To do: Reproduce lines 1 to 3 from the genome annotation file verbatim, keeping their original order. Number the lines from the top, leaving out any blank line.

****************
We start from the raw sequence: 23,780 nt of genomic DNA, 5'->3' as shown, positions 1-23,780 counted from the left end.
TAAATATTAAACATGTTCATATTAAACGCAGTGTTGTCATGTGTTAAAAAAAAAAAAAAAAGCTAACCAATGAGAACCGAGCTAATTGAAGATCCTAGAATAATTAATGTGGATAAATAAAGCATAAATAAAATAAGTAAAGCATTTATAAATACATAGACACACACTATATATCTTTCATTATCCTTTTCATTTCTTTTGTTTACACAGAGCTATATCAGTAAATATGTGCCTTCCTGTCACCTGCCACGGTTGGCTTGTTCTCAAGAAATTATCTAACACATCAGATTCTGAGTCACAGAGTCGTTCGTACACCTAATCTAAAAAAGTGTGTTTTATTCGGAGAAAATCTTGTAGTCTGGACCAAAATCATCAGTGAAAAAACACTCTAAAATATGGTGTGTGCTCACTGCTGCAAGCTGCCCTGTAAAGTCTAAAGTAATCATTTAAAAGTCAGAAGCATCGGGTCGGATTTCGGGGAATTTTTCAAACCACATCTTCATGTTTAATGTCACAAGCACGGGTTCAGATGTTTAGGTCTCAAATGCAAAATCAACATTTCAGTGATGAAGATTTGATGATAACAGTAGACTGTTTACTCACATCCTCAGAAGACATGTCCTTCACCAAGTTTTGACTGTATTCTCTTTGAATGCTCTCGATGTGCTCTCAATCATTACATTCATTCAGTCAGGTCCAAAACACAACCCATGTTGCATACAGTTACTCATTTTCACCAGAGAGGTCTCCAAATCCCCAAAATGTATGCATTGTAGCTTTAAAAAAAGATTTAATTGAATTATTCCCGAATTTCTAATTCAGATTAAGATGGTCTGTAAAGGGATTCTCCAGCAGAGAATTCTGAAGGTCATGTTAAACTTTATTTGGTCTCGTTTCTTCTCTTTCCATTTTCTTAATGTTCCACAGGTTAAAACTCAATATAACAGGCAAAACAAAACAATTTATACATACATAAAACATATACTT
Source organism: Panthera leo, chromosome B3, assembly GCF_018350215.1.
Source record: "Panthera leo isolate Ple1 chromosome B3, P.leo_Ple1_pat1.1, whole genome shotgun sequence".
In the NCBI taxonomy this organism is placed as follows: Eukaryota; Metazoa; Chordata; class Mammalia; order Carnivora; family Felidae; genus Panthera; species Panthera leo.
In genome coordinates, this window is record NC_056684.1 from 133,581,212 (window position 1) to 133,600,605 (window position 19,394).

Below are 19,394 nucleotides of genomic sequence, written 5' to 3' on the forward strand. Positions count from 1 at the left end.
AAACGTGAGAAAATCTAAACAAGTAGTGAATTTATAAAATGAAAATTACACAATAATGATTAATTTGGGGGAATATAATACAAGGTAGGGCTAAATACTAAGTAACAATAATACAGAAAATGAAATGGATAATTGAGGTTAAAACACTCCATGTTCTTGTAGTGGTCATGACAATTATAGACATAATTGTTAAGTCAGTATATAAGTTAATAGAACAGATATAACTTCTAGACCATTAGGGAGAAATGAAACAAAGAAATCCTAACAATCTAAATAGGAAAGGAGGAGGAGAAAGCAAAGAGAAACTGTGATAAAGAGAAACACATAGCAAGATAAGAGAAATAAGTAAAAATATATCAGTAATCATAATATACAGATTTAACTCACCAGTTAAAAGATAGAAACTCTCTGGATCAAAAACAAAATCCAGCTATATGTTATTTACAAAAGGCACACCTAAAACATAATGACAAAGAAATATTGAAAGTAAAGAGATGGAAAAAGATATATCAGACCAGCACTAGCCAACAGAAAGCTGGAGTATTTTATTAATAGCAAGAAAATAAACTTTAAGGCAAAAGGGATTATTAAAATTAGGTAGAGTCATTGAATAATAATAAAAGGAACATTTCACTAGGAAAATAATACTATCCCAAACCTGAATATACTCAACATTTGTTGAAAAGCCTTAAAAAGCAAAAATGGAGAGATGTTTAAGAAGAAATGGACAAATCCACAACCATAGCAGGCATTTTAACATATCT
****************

We start from the raw sequence: 23,780 nt of genomic DNA, 5'->3' as shown, positions 1-23,780 counted from the left end.
TAAATATTAAACATGTTCATATTAAACGCAGTGTTGTCATGTGTTAAAAAAAAAAAAAAAAGCTAACCAATGAGAACCGAGCTAATTGAAGATCCTAGAATAATTAATGTGGATAAATAAAGCATAAATAAAATAAGTAAAGCATTTATAAATACATAGACACACACTATATATCTTTCATTATCCTTTTCATTTCTTTTGTTTACACAGAGCTATATCAGTAAATATGTGCCTTCCTGTCACCTGCCACGGTTGGCTTGTTCTCAAGAAATTATCTAACACATCAGATTCTGAGTCACAGAGTCGTTCGTACACCTAATCTAAAAAAGTGTGTTTTATTCGGAGAAAATCTTGTAGTCTGGACCAAAATCATCAGTGAAAAAACACTCTAAAATATGGTGTGTGCTCACTGCTGCAAGCTGCCCTGTAAAGTCTAAAGTAATCATTTAAAAGTCAGAAGCATCGGGTCGGATTTCGGGGAATTTTTCAAACCACATCTTCATGTTTAATGTCACAAGCACGGGTTCAGATGTTTAGGTCTCAAATGCAAAATCAACATTTCAGTGATGAAGATTTGATGATAACAGTAGACTGTTTACTCACATCCTCAGAAGACATGTCCTTCACCAAGTTTTGACTGTATTCTCTTTGAATGCTCTCGATGTGCTCTCAATCATTACATTCATTCAGTCAGGTCCAAAACACAACCCATGTTGCATACAGTTACTCATTTTCACCAGAGAGGTCTCCAAATCCCCAAAATGTATGCATTGTAGCTTTAAAAAAAGATTTAATTGAATTATTCCCGAATTTCTAATTCAGATTAAGATGGTCTGTAAAGGGATTCTCCAGCAGAGAATTCTGAAGGTCATGTTAAACTTTATTTGGTCTCGTTTCTTCTCTTTCCATTTTCTTAATGTTCCACAGGTTAAAACTCAATATAACAGGCAAAACAAAACAATTTATACATACATAAAACATATACTT
Source organism: Panthera leo, chromosome B3, assembly GCF_018350215.1.